Drug allergies and side effects present differences that are often misunderstood. They are commonly discussed in overlapping terms that can understate the importance in how each should be managed (Eg. “I think I’m allergic to Aspirin, it upsets my stomach”).
True medication allergies are more rare than side effects, but are potentially very serious, resulting from the activation and response of your body’s immune system to an “insult” or “foreign body”. Allergies range in severity, from mild to life-threatening, and often only occur on the second exposure to the triggering drug, food, or substance.
Mild allergic reactions might include hives, a rash, or itchy skin, while more serious ones would be throat tightness, difficulty breathing, swollen face, lightheadedness, reddened skin or blisters, or anaphylaxis (whole-body shock with life threatening low blood pressure). It’s important to seek medical attention quickly if these serious symptoms occur when taking a medicine. Before starting any new medication, be sure to let your doctor know about any drug reactions you’ve had in the past and update your list of other prescribed medications, supplements, or vitamins you may be taking.
Treatment of acute drug allergies may include antihistamines, bronchodilators, and/or corticosteroid medications to manage symptoms. Epinephrine injections may be used to treat anaphylaxis.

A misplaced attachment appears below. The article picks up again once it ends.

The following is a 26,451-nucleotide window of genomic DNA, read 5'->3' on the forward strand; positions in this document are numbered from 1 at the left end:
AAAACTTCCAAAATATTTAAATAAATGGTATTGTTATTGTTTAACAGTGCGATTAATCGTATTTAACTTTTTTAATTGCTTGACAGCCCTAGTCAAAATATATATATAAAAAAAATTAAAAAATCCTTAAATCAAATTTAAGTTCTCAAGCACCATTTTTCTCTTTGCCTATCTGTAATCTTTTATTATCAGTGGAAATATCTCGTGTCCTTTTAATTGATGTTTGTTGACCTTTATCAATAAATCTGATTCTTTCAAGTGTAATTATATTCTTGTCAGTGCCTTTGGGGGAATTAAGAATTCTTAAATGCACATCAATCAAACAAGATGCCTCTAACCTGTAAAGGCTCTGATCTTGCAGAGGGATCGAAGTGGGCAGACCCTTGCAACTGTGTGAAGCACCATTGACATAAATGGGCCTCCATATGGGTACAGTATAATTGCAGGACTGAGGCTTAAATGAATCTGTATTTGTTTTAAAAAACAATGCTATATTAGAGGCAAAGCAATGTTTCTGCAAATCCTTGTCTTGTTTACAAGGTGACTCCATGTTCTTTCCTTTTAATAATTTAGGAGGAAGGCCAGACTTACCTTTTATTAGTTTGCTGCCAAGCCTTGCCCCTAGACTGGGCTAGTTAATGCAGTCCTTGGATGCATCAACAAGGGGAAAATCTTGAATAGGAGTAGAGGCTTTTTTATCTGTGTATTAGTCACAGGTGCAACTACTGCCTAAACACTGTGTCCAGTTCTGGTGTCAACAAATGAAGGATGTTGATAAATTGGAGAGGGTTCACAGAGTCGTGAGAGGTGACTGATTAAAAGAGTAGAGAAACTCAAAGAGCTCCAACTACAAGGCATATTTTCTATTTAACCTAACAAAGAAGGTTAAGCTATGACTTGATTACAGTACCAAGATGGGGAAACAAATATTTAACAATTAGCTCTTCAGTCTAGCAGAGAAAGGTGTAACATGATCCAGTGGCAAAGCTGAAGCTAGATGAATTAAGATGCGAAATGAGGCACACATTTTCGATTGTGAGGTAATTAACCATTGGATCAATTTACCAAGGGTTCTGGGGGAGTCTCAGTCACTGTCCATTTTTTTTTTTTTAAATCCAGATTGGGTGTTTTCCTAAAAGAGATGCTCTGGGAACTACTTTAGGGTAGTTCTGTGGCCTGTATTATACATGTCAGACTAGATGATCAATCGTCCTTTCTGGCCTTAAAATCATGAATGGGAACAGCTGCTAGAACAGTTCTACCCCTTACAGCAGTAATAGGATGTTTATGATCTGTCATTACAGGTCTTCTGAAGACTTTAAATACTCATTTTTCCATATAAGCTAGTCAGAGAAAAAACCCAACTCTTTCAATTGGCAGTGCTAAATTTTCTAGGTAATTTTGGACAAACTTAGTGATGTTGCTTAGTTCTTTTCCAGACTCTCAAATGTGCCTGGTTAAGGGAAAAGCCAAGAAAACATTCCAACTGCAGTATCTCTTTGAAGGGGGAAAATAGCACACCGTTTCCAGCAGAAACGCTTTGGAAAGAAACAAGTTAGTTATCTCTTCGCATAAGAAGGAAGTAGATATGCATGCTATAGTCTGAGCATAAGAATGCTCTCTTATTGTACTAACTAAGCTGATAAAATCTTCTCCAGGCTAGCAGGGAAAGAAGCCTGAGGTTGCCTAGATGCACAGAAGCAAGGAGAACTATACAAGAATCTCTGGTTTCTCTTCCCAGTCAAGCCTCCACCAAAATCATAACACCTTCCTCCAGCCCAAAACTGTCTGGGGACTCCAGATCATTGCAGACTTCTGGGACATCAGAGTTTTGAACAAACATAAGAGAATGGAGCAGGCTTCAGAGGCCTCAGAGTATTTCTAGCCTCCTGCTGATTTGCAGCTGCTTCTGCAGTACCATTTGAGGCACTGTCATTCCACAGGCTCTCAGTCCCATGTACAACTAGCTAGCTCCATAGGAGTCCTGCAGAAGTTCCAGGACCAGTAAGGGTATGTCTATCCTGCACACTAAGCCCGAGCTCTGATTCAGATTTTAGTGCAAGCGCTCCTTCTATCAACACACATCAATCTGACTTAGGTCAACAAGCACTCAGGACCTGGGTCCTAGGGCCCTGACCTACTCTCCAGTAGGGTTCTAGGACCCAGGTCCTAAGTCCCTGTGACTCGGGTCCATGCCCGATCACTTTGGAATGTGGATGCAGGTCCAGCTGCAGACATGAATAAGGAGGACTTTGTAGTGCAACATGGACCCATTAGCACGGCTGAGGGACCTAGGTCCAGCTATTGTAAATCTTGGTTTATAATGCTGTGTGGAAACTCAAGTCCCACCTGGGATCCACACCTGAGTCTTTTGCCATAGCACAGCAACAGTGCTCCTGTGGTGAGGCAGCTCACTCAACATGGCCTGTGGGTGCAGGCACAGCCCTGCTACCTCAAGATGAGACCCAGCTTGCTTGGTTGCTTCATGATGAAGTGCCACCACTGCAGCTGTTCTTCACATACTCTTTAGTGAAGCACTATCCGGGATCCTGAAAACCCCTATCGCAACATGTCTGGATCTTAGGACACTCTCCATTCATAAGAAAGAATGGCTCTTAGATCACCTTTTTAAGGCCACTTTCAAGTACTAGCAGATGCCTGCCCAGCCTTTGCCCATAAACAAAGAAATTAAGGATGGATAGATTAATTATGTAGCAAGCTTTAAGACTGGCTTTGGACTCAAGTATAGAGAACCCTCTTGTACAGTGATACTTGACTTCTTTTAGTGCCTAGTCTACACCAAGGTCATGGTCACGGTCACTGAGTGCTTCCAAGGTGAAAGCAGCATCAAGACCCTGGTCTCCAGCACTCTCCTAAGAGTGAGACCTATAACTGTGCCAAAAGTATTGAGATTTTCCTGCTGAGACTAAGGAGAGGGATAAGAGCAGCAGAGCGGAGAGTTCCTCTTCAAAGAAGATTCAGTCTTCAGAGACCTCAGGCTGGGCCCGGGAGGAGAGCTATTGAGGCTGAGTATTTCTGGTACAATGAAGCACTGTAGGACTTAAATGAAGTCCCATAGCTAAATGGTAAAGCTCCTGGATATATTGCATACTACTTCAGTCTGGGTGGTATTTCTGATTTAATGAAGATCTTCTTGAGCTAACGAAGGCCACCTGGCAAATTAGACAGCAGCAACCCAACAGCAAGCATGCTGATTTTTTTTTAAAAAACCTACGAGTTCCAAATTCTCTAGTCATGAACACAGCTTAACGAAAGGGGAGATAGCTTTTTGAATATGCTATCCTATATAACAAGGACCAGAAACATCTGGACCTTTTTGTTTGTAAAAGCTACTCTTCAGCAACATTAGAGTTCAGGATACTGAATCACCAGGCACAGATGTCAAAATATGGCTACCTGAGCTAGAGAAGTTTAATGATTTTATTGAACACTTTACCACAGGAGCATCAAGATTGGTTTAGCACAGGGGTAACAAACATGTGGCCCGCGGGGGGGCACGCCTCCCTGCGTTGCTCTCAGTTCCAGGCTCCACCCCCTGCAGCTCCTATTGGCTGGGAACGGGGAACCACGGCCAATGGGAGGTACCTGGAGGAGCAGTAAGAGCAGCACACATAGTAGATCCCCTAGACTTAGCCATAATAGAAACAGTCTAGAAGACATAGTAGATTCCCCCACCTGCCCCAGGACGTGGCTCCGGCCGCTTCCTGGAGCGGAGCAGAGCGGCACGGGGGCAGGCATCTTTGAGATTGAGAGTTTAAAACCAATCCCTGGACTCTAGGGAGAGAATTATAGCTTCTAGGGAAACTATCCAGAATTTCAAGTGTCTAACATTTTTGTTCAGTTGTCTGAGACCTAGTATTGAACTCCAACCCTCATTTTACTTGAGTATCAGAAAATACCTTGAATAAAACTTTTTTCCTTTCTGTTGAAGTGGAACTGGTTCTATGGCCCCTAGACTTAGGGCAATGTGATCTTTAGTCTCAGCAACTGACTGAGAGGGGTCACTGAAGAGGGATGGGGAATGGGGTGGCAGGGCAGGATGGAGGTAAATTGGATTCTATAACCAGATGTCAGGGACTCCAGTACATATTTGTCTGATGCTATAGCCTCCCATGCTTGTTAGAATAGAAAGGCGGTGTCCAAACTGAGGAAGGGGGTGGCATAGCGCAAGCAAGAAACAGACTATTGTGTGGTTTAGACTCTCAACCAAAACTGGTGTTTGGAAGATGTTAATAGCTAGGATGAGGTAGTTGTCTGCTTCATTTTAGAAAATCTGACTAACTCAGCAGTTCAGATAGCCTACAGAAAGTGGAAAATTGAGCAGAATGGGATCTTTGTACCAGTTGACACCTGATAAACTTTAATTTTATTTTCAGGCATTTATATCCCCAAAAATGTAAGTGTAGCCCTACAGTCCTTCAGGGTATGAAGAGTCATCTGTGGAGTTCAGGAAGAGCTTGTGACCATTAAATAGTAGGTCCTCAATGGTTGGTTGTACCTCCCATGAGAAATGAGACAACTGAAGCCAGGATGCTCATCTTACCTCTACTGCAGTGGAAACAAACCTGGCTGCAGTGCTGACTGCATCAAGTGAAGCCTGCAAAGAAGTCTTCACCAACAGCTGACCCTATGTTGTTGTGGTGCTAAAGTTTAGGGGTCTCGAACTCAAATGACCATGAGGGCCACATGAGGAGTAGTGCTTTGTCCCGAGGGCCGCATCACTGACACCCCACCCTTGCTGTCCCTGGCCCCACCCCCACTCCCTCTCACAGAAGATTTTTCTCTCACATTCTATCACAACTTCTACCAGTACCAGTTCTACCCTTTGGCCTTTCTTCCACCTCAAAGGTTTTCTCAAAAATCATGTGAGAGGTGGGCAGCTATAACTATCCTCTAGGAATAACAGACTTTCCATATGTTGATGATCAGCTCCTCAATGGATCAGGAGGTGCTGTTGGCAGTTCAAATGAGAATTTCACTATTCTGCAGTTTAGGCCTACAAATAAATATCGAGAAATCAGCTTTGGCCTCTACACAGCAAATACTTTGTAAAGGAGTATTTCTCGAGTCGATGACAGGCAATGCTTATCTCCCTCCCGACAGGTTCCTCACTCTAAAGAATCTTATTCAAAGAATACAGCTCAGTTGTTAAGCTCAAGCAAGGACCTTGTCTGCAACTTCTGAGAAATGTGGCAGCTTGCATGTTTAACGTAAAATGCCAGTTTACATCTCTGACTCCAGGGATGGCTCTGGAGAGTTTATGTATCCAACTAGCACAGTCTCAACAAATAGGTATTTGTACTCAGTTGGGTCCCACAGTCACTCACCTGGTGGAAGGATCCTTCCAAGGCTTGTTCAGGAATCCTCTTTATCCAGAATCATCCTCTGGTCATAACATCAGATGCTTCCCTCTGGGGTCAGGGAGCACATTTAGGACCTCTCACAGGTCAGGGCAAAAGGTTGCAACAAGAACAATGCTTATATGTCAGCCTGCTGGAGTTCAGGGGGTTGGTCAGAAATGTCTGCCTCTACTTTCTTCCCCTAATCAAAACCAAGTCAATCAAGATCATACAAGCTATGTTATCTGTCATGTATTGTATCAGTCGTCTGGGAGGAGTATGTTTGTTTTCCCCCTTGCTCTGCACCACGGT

Medications, Supplements, and Vitamins all have an expected range of physiologic effects when they are consumed. The desired, therapeutic effect of a drug is called its indication for use. A side effect is a known, but unwanted reaction listed in the drug labeling that may occur, even when a medication is administered correctly.1 Side effects are not uncommon and may also be mild, (eg. A runny nose) or more severe (E.g. increased risk of a heart attack). They can happen when you begin taking a new medication, supplement, or vitamin, if you suddenly stop taking one that you’ve used for some time, or if you increase or decrease the amount of the substance you take. Your age, gender, route of administration, absorption differences, kidney function, as well as co-administered medicines, foods, or supplements can all affect your likelihood of experiencing a side effect.2
Common, milder side effects of medications include headache, insomnia, gastrointestinal distress, dry mouth, blurred vision, and skin rashes. Serious side effects are more rare and might include heart rhythm disturbances, liver failure, sedation or loss of consciousness, respiratory depression, etc.
Managing side effects, in general, involves prevention and management strategies, including deciding whether the benefit of the medication outweighs the risk or annoyance of the side effect.
To summarize, the similarities between allergic reactions and side effects are that symptoms of both may range from uncomfortable to life threatening. Prevention of both include some strategies in common, such as identification and avoidance. An important difference in these is recognizing the contribution to serious allergic reactions of your immune system and tailoring treatments and prevention strategies accordingly for the best outcome.